How to Become a


The complete career guide to be a Geologist: salary, job growth, employers, best schools, and education you may need to get started.

Why We Love It

  • $105,720
    Potential Avg. Salary
  • 10.4%
    Job Growth Rate
  • Growing Demand
    Job Outlook
  • Get to Travel
    Career Attribute

Geologists study the Earth’s crust to obtain an accurate portrayal of the history, structure and composition.  Their determinations are used for construction, to find minerals like coal, petroleum and oil or planning environmental protection measures.

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What is a Geologist?

The following job responsibilities are common for Geologists:

  • Studies the natural materials and processes of the Earth
  • Investigates how, when and why certain kinds of rocks were formed
  • Observes and studies rocks, fossils, and minerals to determine how Earth was formed
  • Locates mineral, geothermal and petroleum deposits along with underground water resources
  • Determines and researches the age or rocks, fossils, animal bones and prehistoric tools

A Day In The Life

Geologists are scientists that research and studies the physical characteristics of Earth.  They use geological exploration to find rocks and their age and they also find minerals like natural gas, coal, oil and petroleum.

Geologists typically spend their days doing fieldwork.  It is a physical job with lots of hours spent outside.  Some geologists that work for the mining industry may spend the majority of their time underground.  Geologists also spend a lot of their time in laboratories doing research on minerals and rocks.

Typical Work Schedule

This is not a typical 40 hour work week position.  The hours are long and arduous and depending on your employer will require shift work positions.

Projected Job Growth

The need for geologists will increase at a steady pace resulting from the increasing number of environmental laws and regulations going into place.

Typical Employers

Geologists usually work for the government or in private industries with the majority employed by the oil and natural gas industries.  Another group may also work as teachers at universities or colleges and some will teach earth sciences in high schools.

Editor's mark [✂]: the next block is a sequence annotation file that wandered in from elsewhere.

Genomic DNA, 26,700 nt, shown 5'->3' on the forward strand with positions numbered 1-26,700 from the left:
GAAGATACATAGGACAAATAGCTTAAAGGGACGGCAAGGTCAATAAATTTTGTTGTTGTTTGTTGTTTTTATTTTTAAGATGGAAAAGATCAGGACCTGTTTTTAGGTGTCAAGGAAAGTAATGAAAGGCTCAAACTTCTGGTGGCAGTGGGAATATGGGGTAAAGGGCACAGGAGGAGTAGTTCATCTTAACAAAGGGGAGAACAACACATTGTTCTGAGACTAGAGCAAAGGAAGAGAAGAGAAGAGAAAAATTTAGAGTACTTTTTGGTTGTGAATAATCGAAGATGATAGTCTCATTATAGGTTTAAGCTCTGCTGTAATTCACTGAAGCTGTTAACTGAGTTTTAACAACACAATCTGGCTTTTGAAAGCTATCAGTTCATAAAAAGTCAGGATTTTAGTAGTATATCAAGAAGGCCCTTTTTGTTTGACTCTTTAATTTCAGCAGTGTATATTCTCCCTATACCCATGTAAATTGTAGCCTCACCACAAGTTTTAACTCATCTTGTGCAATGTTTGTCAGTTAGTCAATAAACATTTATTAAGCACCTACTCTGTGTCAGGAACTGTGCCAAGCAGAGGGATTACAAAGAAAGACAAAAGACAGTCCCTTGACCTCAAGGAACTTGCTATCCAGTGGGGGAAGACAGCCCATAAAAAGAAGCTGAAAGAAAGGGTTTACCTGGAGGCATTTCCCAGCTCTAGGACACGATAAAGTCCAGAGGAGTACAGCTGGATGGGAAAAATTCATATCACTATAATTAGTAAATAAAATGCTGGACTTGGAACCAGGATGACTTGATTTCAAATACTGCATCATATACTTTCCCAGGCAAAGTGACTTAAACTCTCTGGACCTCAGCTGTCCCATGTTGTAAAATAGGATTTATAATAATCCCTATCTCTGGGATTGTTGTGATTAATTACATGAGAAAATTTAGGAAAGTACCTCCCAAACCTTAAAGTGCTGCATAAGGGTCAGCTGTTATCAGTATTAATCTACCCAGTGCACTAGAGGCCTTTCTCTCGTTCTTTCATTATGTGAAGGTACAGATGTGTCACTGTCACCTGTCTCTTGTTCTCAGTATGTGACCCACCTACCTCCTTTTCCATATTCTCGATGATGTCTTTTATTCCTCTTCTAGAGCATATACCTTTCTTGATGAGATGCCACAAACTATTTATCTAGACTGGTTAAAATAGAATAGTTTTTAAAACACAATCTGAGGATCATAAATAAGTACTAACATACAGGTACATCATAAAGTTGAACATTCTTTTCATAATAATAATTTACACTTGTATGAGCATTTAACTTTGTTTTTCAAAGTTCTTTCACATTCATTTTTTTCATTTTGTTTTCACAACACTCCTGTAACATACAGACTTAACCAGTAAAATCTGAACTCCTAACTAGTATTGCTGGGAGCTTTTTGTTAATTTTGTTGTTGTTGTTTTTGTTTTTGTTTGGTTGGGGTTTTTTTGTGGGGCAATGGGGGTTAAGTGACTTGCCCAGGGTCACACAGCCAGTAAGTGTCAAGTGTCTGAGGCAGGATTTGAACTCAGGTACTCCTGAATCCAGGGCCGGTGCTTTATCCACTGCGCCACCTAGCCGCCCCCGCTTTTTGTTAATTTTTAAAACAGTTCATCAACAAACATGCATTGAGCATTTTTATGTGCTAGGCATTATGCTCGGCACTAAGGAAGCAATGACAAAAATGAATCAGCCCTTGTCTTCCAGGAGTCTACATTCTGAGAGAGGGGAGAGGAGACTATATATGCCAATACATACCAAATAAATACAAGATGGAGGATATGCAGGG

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How To Become a Geologist

A Bachelor’s degree is required to work as a geologist.  Courses like earth science, mineralogy, geology, physics, computer science and mathematics are all necessary classes to take.  Field experience is also a requirement for this job.

This job requires not only an educations but also have additional skills as well like having a technical aptitude, being able to write comprehensive reports and being able to multi-task with good time management skills.  Full knowledge of computer operations is vital for this position.  A student must be skilled in digital mapping, data analysis, and computer modeling.

Geologist Salary Data

We’ve provided you the following to learn more about this career. The salary and growth data on this page comes from recently published Bureau of Labor Statistics data while the recommendations and editorial content are based on our research.

National Anual Salary

Low Range




High Range


National Hourly Wage

Low Range




High Range


How do Geologist salaries stack up to other jobs across the country? Based on the latest jobs data nationwide, Geologist's can make an average annual salary of $105,720, or $51 per hour. On the lower end, they can make $62,030 or $30 per hour, perhaps when just starting out or based on the state you live in.

Salary Rankings And Facts

  • #55 Nationally for All Careers

  • Above Average Salary Nationally

Programs and Degrees

Here are the most common degrees for becoming a Geologist. a is usually recommended and specifically a degree or coursework that prepares you for the particular field, see below.

Highest Education Among Geologists

  • 9.4%   Doctorate
  • 36.8%   Masters
  • 47.1%   Bachelors
  • 2.3%   Associates
  • 4.1%   College
  • 0%   High School
  • 0.3%   Less than High School

Job Growth Projections and Forecast

2014 Total Jobs


2024 Est. Jobs


Job Growth Rate


Est. New Jobs


How does Geologist job growth stack up to other jobs across the country? By 2024, there will be a change of 3,800 jobs for a total of 40,200 people employed in the career nationwide. This is a 10.4% change in growth over the next ten years, giving the career a growth rate nationwide of Above Average.

Growth Rankings And Facts

  • #176 Nationally for All Careers

  • Above Avg. Growth Nationally

What Companies Employ The Most Geologists

Industry Current Jobs New Jobs Needed % Increase
Oil and gas extraction 8,000 1,000 1%
Engineering services 6,200 800 1%
Management, scientific, and technical consulting services 5,300 1,500 2%

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